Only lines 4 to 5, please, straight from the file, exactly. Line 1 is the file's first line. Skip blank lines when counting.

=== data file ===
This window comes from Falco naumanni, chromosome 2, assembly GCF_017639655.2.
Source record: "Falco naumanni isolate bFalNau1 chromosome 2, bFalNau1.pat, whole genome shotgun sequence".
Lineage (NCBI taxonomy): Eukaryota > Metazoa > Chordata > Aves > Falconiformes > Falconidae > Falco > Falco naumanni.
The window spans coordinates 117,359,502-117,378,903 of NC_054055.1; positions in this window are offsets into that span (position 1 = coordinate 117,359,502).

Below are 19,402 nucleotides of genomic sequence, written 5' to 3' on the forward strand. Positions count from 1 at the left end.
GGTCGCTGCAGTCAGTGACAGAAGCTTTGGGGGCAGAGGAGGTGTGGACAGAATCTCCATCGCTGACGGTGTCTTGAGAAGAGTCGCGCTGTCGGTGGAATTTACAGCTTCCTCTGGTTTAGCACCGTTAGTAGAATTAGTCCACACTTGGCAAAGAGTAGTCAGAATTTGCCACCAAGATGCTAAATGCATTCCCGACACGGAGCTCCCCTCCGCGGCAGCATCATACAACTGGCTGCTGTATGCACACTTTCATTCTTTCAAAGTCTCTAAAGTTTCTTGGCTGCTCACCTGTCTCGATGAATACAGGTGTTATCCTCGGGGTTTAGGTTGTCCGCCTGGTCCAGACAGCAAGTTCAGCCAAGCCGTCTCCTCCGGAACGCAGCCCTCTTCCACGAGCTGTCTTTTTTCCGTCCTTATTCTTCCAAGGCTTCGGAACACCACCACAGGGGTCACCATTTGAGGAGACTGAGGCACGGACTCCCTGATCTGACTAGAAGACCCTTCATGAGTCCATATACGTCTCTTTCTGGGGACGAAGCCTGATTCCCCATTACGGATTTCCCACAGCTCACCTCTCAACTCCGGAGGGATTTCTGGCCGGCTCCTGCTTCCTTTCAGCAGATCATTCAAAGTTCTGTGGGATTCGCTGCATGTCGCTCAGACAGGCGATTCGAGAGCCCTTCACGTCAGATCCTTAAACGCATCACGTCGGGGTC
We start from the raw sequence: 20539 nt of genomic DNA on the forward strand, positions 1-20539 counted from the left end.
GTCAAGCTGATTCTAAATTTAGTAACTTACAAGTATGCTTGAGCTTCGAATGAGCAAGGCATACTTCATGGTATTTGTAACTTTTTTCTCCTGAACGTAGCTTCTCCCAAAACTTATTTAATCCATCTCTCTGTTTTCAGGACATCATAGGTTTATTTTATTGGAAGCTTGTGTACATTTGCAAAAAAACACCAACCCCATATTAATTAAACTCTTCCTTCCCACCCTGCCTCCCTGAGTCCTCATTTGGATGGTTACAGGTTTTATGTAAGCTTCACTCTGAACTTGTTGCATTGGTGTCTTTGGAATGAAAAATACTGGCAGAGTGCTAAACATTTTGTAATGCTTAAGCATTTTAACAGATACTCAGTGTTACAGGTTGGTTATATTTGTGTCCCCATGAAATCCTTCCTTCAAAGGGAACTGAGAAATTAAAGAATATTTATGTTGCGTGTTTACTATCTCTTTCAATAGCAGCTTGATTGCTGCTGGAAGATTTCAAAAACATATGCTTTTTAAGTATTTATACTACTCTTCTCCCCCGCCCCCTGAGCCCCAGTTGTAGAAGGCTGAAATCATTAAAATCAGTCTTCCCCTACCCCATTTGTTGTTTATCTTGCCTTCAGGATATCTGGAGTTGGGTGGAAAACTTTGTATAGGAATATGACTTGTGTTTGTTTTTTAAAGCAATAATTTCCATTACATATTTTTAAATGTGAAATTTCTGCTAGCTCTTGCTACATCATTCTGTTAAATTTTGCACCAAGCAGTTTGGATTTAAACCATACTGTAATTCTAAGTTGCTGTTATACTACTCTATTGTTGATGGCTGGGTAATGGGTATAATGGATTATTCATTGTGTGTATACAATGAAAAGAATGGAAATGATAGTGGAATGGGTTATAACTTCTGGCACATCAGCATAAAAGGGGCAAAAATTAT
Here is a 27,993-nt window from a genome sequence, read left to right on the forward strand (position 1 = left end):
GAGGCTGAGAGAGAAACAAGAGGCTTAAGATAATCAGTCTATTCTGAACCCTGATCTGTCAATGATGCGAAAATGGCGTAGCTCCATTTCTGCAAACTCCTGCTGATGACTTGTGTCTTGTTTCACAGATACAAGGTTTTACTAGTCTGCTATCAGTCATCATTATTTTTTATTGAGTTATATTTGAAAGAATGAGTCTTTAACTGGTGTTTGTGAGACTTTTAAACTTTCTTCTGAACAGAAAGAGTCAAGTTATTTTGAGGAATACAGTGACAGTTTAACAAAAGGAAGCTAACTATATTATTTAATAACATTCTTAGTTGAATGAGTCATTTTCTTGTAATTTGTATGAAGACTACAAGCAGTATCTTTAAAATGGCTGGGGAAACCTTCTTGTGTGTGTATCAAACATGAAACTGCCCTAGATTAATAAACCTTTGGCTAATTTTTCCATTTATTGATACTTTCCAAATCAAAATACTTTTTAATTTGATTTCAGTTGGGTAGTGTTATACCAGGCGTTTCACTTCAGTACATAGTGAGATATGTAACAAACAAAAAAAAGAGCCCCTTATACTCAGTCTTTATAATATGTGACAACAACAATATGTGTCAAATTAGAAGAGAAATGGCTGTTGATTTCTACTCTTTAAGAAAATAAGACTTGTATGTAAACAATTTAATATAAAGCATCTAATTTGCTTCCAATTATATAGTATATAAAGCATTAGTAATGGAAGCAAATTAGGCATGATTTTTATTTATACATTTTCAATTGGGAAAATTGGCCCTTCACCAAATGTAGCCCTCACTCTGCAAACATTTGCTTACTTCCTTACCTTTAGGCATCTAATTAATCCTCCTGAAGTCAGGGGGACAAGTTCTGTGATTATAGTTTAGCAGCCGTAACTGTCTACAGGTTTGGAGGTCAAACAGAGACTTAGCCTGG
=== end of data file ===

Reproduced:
The window spans coordinates 117,359,502-117,378,903 of NC_054055.1; positions in this window are offsets into that span (position 1 = coordinate 117,359,502).

Below are 19,402 nucleotides of genomic sequence, written 5' to 3' on the forward strand. Positions count from 1 at the left end.